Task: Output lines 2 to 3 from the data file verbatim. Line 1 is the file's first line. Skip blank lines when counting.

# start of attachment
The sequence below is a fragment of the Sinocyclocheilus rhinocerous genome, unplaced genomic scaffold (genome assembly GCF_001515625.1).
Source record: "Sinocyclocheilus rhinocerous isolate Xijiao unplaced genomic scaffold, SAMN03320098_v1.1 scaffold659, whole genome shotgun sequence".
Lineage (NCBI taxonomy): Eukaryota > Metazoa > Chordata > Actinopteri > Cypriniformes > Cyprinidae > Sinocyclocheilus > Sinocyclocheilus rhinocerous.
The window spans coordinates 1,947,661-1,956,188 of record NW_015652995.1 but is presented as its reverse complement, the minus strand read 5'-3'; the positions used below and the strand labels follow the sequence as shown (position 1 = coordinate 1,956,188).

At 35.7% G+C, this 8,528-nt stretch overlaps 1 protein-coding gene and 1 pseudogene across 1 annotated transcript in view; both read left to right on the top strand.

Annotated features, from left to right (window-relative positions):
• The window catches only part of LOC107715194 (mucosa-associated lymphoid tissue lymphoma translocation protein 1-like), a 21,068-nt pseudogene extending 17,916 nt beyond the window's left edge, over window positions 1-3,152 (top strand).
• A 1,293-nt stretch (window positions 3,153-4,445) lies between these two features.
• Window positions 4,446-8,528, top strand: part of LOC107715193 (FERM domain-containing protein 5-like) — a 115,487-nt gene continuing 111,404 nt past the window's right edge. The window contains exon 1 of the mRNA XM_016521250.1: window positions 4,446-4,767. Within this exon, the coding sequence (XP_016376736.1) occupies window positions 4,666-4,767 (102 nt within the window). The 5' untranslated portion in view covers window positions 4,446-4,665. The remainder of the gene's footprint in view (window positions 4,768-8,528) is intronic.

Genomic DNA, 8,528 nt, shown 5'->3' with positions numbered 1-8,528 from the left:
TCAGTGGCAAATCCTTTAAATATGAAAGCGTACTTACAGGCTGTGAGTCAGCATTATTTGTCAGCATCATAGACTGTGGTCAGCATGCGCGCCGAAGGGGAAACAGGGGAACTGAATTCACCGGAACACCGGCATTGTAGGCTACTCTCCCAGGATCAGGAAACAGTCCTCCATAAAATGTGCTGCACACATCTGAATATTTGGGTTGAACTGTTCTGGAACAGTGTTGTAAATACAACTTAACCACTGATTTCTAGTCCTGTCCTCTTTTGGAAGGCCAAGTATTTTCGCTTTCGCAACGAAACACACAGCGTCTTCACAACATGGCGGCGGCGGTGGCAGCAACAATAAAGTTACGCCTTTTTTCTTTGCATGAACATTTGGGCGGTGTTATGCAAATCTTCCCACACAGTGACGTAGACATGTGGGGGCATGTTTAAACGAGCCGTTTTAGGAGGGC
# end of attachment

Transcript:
Source record: "Sinocyclocheilus rhinocerous isolate Xijiao unplaced genomic scaffold, SAMN03320098_v1.1 scaffold659, whole genome shotgun sequence".
Lineage (NCBI taxonomy): Eukaryota > Metazoa > Chordata > Actinopteri > Cypriniformes > Cyprinidae > Sinocyclocheilus > Sinocyclocheilus rhinocerous.